Two Los Angeles traffic engineers have pleaded guilty to charges that they hacked into the city's traffic control computer as part of a union dispute over wages.
Gabriel Murillo, 39, and Kartik Patel, 36, have both admitted that they broke into the Los Angeles Automated Traffic Surveillance Center, which controls traffic lights in a city with one of the highest rates of car ownership in the world.
The pair accessed the system illegally and shut down traffic signals at four critical points in the road network, causing crippling delays. It took four days to sort out the system and get it working normally.
The hack is thought to have been part of a pay-bargaining procedure between employers and the Engineers and Architects Association, which represents workers at the Automated Traffic Surveillance Center. But there is no suggestion that the union knew about or condoned the men's actions.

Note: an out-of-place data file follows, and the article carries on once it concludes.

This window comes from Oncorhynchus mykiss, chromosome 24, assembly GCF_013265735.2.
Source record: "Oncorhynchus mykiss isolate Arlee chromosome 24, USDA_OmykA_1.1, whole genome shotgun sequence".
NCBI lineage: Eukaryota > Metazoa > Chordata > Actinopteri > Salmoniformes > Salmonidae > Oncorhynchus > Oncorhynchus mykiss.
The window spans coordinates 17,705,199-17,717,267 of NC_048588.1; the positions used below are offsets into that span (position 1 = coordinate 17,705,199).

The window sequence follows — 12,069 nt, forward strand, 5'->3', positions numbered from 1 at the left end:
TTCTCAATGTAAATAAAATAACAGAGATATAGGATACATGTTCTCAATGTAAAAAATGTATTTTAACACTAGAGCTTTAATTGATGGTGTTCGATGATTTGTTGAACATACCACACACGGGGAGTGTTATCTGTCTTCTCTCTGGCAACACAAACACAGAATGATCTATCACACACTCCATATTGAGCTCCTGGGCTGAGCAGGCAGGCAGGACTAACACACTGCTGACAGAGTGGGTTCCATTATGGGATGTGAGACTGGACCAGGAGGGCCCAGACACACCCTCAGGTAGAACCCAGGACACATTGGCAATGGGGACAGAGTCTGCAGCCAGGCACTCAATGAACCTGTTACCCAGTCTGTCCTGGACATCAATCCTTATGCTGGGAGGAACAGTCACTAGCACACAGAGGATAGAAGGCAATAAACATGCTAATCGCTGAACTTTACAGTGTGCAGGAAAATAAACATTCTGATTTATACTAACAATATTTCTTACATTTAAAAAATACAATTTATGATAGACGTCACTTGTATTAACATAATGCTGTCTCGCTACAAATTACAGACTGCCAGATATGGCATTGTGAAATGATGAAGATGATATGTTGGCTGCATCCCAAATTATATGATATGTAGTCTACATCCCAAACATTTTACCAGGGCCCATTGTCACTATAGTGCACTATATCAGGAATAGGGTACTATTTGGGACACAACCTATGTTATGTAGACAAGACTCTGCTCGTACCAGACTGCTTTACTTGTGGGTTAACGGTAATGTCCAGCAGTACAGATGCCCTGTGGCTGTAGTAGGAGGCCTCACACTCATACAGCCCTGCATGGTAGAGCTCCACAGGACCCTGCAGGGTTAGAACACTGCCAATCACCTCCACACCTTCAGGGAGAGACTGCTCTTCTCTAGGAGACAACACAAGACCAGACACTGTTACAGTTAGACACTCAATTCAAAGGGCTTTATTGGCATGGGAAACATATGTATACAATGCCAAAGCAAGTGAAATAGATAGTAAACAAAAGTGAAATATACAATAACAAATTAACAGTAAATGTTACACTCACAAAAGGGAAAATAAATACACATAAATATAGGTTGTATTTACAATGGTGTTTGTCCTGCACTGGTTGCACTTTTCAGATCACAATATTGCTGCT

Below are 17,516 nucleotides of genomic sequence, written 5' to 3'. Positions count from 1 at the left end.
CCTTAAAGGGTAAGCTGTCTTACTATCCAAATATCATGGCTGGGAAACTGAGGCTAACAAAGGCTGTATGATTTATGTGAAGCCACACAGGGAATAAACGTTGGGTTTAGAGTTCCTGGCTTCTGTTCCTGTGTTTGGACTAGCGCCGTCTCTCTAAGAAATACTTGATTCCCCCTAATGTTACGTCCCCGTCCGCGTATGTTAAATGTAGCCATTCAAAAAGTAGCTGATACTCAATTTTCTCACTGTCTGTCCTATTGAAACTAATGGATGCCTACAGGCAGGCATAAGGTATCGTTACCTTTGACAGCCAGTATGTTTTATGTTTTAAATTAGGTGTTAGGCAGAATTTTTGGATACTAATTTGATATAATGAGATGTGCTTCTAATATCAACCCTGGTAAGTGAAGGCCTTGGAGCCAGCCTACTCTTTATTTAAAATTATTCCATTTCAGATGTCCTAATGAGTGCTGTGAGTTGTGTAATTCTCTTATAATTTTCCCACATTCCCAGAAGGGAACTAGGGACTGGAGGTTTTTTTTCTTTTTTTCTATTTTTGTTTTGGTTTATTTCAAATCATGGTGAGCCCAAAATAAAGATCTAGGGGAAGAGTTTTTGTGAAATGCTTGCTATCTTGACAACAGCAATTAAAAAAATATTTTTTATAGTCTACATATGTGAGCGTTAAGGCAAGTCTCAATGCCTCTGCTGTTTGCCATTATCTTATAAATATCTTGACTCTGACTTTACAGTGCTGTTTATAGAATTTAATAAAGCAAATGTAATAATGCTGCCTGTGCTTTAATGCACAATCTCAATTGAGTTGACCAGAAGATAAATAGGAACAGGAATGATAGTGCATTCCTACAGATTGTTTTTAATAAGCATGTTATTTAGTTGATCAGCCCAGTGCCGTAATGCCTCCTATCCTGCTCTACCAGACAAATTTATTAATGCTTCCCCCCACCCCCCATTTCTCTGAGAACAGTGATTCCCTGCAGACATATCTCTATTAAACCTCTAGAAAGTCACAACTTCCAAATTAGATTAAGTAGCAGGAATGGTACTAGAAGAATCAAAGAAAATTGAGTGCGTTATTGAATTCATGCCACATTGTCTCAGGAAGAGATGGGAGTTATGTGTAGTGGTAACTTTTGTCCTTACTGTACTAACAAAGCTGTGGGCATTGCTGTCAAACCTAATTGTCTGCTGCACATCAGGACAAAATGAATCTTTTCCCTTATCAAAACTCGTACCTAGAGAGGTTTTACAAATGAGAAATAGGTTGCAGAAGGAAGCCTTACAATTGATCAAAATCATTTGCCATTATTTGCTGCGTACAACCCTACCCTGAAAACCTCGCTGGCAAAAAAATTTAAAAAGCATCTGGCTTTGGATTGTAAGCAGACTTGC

Defence attorney James Blatt, the lawyer for Murillo, told Los Angeles Times: "This was an emotional collective bargaining strike situation that should have been handled administratively.
"Mr Murillo and Mr Patel are outstanding citizens and have devoted a significant part of their professional lives to transportation safety in Los Angeles County."
The two men have been ordered to pay full restitution, and serve 120 days in jail or complete 240 hours of community work. Their home and work computers will also be monitored.
The case highlights the problems of employees gaining control of internal systems during disputes. In August the San Francisco state intranet was hijacked by a rogue systems administrator, which may ultimately cost a million dollars to repair.
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